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The Reasons for Mold Failure and Scrap

Reasons for mold failure and scrap

In the actual injection molding production site, there are five main reasons for mold failure:

  • Plastic deformation failure
  • Wear failure
  • Fatigue failure
  • Cold and heat fatigue failure
  • Failure under the influence of comprehensive factors

1. Plastic deformation failure

The main reasons for this kind of failure are as followings:

  • The strength level of the mold material is not high.
  • The heat treatment process is not correct, and the best strength and toughness of the steel cannot be achieved.
  • The improper use of the mold causes local overload.
  • Hot work mold softens in high temperature environment.

Influence:

The failure of plastic deformation can lead to the deformation of the mold, which ultimately affects the quality of the forging.

2. Wear failure of mold

The basic cause of mold wear failure is the friction between the mold and the blank. However, the specific form of wear and the wear process are related to many factors like: the pressure, temperature, billet deformation speed and lubrication condition of the mold during the working process.

For hot-worked molds, the wear resistance of the cavity surface is softened by high temperature. Besides, the oxide scale itself also acts as an abrasive, which determines that the wear process is more complicated.

Influence:

The wear failure of the die mainly leads to the wear of the forging die, which affects the accuracy of the forging.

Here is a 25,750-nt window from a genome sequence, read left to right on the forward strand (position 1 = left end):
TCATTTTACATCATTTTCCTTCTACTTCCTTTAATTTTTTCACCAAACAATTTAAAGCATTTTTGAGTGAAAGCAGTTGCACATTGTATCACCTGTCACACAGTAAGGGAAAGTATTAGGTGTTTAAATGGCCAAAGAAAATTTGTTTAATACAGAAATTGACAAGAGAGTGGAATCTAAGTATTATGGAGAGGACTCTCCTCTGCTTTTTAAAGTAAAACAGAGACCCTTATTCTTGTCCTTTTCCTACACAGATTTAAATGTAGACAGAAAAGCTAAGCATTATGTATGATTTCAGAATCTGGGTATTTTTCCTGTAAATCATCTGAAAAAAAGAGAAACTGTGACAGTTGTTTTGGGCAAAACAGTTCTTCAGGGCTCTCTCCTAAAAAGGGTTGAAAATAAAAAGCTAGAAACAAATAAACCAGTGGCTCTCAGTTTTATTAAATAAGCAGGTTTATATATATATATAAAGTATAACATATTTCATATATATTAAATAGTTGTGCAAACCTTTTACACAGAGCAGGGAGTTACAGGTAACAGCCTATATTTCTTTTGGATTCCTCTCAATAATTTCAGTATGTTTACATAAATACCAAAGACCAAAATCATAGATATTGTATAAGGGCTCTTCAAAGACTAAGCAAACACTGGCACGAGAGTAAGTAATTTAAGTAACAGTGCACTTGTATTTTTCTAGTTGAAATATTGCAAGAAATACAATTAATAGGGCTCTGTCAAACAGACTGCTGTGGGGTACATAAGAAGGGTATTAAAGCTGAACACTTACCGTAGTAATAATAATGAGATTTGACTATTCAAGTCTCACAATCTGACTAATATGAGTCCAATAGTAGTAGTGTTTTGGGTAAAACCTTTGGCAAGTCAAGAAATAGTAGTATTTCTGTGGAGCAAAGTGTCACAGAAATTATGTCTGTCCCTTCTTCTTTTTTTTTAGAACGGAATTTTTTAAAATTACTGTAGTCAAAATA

3. Fatigue failure of the mold

The basic cause of die fatigue failure is stress concentration and cyclic loading.

Although the load on the mold is sometimes significantly lower than its yield strength, due to the local stress concentration, under low load, microcracks will still form at the stress concentration. The mold is usually served under high strength and low plasticity.

Influence:

When the microcracks are formed, under the cyclic load of the mold, they will be easy to grow and eventually lead to fatigue fracture.

4. Cold and hot fatigue failure of the mold

For hot work molds, the surface temperature of the mold often rises to the range of 600 to 900 ℃ due to the interaction with the hot blank during work. To keep the strength of the mold, it is necessary to spray a coolant on the mold after demolding to cool it down.

In this way, the mold surface repeatedly undergoes rapid cooling and rapid heating. And considerable cyclic thermal stress is accumulated on the mold surface. The stress is finally released in the form of cold and hot fatigue, forming cold and hot fatigue cracks.

And because of the high-temperature oxidation, coolant corrosion, and friction between the mold and the high-temperature blank, the process of thermal fatigue is accelerated.

5. Failure under the influence of comprehensive factors

Because the actual working conditions of the mold are extremely complicated, multiple damage forms can often appear on a pair of molds at the same time. Once these damages appear, they may promote each other and eventually accelerate the failure of the mold.

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